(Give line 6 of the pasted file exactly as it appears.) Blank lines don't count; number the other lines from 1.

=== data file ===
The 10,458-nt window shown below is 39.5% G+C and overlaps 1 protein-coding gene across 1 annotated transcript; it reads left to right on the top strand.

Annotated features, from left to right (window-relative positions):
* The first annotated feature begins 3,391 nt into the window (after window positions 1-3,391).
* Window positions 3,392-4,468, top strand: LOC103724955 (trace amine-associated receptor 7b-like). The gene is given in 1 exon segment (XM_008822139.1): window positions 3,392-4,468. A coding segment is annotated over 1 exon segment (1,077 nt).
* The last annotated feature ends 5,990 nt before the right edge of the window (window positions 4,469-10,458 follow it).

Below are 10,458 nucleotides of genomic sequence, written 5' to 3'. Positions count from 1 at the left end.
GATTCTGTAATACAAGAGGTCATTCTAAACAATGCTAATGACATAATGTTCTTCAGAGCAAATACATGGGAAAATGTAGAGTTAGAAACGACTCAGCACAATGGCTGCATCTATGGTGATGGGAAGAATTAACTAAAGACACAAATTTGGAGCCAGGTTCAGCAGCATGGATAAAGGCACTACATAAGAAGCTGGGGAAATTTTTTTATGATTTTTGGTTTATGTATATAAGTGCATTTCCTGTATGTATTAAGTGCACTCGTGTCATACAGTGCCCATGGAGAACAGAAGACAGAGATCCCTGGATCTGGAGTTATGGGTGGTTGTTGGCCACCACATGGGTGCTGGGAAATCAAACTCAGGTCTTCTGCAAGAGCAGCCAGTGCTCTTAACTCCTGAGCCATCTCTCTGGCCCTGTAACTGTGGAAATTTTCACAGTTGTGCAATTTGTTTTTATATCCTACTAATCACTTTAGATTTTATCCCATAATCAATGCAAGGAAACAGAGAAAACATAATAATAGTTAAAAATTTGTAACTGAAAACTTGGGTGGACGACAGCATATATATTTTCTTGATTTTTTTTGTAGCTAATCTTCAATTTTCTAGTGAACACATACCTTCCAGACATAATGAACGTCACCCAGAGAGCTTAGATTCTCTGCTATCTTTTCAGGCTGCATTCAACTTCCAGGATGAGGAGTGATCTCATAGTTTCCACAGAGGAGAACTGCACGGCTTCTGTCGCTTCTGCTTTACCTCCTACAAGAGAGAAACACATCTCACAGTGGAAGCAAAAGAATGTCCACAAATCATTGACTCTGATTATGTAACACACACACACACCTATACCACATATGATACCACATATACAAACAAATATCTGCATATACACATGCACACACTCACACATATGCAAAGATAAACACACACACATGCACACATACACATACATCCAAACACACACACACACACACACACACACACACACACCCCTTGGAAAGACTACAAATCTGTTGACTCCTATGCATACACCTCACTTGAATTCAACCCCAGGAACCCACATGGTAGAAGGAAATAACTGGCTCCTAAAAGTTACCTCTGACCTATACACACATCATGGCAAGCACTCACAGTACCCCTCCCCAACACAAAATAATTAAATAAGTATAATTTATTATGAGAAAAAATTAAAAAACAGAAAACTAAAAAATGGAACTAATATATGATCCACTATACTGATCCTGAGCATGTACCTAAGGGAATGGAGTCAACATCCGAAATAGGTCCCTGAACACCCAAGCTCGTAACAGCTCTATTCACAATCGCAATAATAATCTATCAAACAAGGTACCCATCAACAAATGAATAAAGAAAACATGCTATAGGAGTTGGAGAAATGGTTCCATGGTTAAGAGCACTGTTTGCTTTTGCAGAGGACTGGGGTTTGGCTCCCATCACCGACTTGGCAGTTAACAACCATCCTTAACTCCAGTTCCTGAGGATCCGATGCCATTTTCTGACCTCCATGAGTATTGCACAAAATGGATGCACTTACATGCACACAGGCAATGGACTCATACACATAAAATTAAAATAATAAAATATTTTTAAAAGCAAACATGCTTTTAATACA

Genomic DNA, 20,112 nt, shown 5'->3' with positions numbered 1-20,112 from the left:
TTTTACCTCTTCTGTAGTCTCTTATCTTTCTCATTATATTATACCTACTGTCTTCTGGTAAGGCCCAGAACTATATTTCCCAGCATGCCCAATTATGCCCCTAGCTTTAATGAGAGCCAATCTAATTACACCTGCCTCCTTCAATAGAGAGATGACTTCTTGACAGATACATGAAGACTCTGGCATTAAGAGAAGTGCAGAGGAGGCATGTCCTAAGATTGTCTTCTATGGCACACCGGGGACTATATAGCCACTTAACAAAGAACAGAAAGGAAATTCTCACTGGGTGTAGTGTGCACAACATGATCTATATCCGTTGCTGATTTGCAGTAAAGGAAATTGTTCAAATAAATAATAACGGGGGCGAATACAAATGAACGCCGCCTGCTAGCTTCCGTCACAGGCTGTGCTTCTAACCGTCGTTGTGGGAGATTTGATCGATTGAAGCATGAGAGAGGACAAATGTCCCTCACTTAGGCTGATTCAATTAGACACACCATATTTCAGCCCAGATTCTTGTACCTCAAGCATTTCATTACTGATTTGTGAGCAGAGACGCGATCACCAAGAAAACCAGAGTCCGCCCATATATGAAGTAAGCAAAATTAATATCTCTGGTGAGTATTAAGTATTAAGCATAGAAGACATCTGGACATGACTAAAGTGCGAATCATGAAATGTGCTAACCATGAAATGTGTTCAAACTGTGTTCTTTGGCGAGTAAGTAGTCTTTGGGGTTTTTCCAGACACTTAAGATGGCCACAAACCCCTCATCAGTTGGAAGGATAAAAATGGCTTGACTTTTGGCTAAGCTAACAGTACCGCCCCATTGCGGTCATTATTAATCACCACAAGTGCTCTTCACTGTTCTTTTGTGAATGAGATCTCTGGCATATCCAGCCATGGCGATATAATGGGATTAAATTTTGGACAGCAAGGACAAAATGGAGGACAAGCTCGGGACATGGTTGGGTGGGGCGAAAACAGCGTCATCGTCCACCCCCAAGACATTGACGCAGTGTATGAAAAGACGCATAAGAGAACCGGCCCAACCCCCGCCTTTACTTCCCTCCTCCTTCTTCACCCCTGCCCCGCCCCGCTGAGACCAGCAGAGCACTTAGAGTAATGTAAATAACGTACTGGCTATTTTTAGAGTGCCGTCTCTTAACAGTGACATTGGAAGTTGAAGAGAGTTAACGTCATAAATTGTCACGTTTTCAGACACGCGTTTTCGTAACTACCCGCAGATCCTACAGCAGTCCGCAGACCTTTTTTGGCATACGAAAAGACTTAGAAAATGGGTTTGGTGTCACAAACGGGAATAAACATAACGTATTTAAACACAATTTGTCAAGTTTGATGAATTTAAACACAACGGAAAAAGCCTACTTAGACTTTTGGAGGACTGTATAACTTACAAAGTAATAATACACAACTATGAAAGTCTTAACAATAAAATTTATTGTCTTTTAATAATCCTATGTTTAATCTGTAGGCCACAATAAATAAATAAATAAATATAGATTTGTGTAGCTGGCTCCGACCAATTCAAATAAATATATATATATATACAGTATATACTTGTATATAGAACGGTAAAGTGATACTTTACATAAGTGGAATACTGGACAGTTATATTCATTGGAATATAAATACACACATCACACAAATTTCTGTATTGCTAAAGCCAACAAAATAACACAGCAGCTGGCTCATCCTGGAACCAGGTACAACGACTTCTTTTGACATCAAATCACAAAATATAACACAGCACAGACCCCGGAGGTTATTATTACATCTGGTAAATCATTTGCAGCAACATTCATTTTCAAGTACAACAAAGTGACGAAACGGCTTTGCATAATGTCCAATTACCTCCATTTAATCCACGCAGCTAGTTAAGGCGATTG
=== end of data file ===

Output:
Below are 10,458 nucleotides of genomic sequence, written 5' to 3'. Positions count from 1 at the left end.